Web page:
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Lithium for Medea: A Novel




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Lithium for Medea: A Novel + Frantic Transmissions to and from Los Angeles: An Accidental Memoir
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Product Details

  • Paperback: 366 pages
  • Publisher: Seven Stories Press (March 5, 2002)
  • Language: English
  • ISBN-10: 1583224718
  • ISBN-13: 978-1583224717
  • Product Dimensions: 0.8 x 5.6 x 8.2 inches
  • Shipping Weight: 1 pounds (View shipping rates and policies)
  • Average Customer Review: 3.8 out of 5 stars  See all reviews (12 customer reviews)
  • Amazon Best Sellers Rank: #1,260,067 in Books (See Top 100 in Books)

Editorial Reviews

About the Author

KATE BRAVERMAN is a native of Los Angeles who grew up surrounded by the counterculture of San Francisco. She has published several novels, including The Incantation of Frida K. (2002), Wonders of the West (1993), Palm Latitudes (1988), and Lithium for Medea (1979), books of poetry—Postcards from August (1990), Hurricane Warnings (1987), Lullaby for Sinners (1980), and Milkrun (1977)—and a collection of stories, Squandering the Blue (1990). She won the O. Henry Award in 1992.

Customer Reviews

3.8 out of 5 stars
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Most Helpful Customer Reviews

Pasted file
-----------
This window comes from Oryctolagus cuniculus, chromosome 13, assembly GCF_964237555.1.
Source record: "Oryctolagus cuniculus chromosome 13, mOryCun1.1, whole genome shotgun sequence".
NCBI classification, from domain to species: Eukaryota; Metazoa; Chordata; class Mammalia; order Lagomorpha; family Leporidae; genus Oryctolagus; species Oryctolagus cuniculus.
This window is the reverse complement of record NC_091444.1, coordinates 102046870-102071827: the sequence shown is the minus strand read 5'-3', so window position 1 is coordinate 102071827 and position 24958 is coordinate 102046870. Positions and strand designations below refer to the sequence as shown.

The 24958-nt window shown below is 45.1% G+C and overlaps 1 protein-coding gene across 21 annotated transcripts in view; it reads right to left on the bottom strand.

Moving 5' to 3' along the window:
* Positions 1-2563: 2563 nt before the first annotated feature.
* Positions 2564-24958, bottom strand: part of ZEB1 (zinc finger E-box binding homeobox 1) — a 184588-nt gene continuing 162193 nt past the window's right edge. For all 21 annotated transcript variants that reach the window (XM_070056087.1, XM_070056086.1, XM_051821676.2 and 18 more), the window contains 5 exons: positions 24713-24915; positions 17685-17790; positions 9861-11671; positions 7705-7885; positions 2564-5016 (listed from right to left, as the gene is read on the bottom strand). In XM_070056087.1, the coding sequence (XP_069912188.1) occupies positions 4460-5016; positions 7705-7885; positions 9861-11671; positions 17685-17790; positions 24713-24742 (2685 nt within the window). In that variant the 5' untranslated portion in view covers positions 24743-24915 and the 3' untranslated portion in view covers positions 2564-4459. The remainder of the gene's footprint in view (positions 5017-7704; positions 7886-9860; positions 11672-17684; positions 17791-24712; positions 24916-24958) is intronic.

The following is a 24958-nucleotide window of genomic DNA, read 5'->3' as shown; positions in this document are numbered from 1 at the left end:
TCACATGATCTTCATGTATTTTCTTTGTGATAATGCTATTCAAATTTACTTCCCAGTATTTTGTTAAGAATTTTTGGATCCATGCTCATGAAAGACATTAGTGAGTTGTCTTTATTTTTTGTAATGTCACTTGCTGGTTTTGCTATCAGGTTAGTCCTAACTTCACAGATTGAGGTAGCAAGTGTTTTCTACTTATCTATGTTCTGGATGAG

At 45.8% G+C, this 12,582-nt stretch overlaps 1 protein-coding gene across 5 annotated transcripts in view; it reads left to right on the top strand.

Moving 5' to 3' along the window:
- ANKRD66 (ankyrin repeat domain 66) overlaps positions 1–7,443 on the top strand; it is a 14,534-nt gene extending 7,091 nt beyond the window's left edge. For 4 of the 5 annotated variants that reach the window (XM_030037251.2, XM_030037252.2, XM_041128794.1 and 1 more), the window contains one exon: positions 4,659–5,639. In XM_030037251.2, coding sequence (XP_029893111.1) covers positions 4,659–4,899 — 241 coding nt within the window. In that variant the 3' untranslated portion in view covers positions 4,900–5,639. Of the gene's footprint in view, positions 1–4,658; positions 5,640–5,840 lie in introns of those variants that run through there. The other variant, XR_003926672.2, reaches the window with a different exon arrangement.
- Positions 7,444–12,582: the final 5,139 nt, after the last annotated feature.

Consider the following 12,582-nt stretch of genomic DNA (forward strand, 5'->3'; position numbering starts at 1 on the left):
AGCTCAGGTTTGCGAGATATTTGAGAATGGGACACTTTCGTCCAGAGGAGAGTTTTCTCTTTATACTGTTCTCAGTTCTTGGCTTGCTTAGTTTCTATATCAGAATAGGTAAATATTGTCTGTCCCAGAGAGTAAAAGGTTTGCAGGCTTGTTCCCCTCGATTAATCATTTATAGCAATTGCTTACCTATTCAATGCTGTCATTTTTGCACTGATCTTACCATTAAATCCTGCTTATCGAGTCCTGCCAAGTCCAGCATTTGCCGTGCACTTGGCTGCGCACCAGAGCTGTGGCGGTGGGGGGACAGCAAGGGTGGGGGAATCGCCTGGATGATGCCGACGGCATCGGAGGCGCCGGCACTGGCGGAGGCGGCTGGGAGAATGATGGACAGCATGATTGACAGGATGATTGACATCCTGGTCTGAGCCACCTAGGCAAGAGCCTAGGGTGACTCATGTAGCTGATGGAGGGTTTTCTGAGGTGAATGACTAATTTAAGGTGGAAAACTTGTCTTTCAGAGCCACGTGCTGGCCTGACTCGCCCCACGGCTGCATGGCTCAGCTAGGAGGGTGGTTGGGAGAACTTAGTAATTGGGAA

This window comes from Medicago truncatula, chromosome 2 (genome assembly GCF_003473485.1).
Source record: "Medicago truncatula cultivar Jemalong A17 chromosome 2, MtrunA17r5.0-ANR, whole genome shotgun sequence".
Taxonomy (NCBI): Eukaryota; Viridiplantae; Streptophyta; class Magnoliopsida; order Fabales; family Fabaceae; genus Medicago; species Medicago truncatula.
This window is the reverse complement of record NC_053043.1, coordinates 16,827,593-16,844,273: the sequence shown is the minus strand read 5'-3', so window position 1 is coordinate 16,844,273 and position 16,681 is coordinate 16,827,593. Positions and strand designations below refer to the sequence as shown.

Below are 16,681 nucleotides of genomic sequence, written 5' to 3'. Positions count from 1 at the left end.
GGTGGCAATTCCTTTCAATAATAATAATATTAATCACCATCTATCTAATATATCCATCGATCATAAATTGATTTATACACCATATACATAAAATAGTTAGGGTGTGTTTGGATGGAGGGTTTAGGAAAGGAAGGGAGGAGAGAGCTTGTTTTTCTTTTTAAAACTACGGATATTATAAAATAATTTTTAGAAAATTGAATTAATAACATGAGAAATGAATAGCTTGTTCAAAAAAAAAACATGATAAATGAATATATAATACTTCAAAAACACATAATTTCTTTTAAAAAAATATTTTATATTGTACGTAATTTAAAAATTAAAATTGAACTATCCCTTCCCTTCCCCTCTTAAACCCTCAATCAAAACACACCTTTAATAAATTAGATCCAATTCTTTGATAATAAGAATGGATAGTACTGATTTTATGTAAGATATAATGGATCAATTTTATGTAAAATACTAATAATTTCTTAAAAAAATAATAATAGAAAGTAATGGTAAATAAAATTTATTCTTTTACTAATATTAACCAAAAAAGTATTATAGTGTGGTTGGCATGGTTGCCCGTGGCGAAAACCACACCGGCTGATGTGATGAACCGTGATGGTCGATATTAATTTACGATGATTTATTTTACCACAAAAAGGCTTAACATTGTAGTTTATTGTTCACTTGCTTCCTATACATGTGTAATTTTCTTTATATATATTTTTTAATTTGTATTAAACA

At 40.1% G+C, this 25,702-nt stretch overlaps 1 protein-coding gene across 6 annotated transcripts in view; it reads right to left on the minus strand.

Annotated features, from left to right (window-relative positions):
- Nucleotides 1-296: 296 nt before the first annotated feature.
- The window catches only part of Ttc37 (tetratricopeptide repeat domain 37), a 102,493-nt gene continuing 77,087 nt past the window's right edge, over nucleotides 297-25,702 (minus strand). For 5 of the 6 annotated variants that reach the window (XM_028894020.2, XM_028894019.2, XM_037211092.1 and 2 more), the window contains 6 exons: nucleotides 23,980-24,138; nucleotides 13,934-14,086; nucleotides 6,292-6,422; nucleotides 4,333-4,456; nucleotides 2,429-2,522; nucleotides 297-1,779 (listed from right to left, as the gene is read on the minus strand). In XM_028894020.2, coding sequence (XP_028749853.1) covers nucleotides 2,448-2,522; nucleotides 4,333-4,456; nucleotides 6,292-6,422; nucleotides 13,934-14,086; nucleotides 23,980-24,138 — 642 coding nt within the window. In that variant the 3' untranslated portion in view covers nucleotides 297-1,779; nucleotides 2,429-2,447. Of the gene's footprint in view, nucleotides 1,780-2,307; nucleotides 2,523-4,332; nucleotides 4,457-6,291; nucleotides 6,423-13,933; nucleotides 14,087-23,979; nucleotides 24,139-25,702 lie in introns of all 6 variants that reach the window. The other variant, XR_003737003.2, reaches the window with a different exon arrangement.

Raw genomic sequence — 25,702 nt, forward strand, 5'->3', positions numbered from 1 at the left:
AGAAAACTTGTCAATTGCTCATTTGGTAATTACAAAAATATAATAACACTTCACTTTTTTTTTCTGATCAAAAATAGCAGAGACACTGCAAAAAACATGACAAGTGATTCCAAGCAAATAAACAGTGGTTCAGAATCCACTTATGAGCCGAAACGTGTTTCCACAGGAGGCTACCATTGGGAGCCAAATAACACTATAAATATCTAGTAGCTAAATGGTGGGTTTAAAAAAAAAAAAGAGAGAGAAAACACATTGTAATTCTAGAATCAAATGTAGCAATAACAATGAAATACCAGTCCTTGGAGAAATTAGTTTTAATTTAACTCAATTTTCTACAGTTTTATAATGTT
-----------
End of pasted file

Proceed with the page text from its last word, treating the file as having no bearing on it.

8 of 9 people found the following review helpful By M. Albert on January 16, 2006
Format: Paperback
Few people know that 2006 is the 25th anniversary of the first pubication of "Lithium for Medea," Kate Braverman's glittering and riveting first novel. Setting her book in the many odd facets of the Los Angeles in which she grew up, a land of the disaffected and disenfranchised, she opens the city in a way that few writers have even attempted to do. She illustrates and paints it in its own dark spectrum of blues, from the undiminished powderpuff blue of its cloudless morning sky to the bruised indigo of its desperate nights. She fills it with alienated people doing irreversible damage to themselves and others. At the heart of her novel is a life-and-death struggle between a mother and daughter who are in many ways more similar than they even wish to be. The daughter expresses her bottomless depression and sense of alienation by sinking into a world of abusive relationships and destructive substances. This is not a book that speaks to everyone; only those who are capable of examining the darkest aspects of the world in which they live can open to and appreciate Braverman's perceptions, or even her prose, which has the faultless savagery and cadence of a well-wrought poem.

To celebrate its silver anniversary, "Lithium" has been republished with a reprint of the wonderful preface by writer and admirer Rick Moody. It's an underground monument to American life worth reading and owning, and Braverman is one of our most unique, most authentic authors.
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10 of 12 people found the following review helpful By Helene Hoffman on January 30, 2000
Format: Paperback